In the 21st Century, BYOD Policies Rooted In Education
January 13, 2014
By Oliver VanDervoort
, Contributing Writer
Bring Your Own Device (BYOD) is a policy that companies around the world are embracing whether they want to or not. The policy is only getting more popular with the number of different devices that are available these days. The time of handing out one kind of mobile phone to every employee, that is secure and completely controlled by a company, is long over. Both American and other companies around the globe need to figure out a way to adjust rather than attempt to change.
With the holiday season just past, most of the larger companies have to find a way to deal with employees bringing in their shiny new toys, wanting to get on the network. As Security Info Watch points out, the number one factor when it comes to mobile-device risk is rooted in ownership of the device. Employees who bring in their new iPhone (News - Alert) 5S are exposing their companies to different risks and behaviors that are quite a bit different from those that the company is used to dealing with.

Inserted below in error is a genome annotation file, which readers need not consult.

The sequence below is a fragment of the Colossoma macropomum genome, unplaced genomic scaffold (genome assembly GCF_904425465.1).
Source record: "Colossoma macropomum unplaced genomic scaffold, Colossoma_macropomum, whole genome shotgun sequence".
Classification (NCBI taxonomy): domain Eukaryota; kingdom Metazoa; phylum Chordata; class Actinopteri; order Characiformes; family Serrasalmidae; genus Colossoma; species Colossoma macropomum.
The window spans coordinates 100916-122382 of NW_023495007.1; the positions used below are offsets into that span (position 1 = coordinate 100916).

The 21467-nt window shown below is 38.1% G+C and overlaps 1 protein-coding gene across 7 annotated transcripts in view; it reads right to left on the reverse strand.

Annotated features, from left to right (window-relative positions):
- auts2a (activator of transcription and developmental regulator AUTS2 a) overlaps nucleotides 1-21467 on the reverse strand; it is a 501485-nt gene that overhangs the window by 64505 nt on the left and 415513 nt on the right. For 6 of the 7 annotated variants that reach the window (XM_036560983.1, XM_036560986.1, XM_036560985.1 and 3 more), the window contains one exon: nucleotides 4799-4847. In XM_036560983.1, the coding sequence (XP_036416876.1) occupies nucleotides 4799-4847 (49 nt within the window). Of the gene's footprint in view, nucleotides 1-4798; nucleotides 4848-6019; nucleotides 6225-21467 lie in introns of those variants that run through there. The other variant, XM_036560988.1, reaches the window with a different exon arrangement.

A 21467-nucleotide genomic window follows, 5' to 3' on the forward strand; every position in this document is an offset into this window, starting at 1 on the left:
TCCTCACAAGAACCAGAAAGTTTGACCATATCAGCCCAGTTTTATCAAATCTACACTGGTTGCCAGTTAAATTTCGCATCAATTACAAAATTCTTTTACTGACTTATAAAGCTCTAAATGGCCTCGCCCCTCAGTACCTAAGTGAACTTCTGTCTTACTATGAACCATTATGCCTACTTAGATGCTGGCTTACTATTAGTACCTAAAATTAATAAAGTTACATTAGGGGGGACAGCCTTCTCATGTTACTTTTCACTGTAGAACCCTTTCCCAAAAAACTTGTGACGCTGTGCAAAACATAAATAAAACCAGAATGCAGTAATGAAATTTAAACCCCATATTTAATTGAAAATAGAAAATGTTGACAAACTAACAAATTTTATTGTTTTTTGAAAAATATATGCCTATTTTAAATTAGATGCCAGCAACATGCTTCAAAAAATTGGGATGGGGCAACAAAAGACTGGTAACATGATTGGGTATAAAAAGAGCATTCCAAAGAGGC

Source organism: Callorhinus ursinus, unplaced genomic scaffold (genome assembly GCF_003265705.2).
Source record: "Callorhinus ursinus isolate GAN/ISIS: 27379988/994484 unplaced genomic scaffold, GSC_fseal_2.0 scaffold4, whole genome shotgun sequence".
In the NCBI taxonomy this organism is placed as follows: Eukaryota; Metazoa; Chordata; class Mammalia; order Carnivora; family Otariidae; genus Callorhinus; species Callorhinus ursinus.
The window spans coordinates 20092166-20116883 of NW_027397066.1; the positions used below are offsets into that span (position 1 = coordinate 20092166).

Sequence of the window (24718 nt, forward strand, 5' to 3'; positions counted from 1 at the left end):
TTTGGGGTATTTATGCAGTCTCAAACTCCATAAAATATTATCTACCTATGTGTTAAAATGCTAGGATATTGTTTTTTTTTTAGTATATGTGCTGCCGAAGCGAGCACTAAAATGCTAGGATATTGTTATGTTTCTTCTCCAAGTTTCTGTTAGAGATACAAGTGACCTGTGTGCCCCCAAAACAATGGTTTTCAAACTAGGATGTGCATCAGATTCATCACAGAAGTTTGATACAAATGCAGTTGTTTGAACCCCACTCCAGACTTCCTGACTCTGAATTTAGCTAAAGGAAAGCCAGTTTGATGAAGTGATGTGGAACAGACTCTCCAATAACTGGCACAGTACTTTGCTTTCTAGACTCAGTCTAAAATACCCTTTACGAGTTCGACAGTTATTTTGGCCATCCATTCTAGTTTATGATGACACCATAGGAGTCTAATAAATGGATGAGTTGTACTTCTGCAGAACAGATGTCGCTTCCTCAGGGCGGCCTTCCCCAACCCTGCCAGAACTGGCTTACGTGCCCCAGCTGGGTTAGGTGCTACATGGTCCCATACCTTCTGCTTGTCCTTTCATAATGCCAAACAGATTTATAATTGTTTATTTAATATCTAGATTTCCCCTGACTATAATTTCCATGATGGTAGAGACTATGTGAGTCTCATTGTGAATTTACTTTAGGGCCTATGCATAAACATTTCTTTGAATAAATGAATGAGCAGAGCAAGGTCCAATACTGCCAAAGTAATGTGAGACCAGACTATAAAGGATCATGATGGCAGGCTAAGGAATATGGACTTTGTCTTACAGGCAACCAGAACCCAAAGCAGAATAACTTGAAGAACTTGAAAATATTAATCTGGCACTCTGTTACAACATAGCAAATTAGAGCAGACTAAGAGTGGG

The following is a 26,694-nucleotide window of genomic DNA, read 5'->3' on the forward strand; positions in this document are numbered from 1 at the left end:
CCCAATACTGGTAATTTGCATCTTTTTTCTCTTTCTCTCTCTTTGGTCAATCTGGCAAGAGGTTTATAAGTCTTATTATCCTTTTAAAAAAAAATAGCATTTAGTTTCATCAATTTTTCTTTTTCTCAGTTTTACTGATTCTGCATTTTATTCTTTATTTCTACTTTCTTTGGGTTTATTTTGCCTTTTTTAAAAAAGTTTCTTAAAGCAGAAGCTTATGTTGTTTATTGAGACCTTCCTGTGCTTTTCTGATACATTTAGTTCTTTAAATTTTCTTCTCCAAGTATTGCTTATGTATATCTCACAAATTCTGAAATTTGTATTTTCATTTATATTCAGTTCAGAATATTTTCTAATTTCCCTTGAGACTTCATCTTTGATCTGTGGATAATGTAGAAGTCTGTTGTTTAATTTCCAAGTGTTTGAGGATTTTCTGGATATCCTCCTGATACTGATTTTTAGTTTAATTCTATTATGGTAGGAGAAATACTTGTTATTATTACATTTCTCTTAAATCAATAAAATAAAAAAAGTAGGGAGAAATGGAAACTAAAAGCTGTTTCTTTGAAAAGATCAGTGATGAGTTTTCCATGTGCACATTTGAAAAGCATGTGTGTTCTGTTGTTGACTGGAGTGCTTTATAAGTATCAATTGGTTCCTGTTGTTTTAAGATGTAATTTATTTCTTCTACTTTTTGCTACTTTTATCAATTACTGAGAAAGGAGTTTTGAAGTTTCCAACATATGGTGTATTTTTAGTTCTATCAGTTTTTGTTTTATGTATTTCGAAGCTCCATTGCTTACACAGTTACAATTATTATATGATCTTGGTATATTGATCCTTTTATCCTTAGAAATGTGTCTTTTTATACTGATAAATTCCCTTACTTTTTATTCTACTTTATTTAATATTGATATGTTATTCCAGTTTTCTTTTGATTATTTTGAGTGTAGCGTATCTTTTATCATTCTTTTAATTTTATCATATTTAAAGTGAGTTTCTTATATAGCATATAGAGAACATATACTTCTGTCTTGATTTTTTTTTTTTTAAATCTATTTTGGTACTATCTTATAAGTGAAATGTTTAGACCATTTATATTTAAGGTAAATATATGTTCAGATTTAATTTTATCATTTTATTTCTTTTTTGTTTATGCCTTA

Because the employee owns the device and not the company, there are safeguards that simply cannot be put in place that otherwise would be, were the ownership different. The biggest difference in use is that an employee will put personal applications on the device that could have any number of back doors or security flaws. This wouldn’t be allowed if the company owned the device.
Coming up with security measures on the enterprise level can be a daunting task for IT employees. While there are some policies that can be put in place, such as restricting where a company’s employees get their applications, the only sure-fire way to stop security breaches is education. A company’s training policy can help employees understand the right ways to protect their new mobile devices, and their old ones from malicious hackers. This is the best way that companies can make sure they are keeping malicious programmers off their own network.
Edited by Rory J. Thompson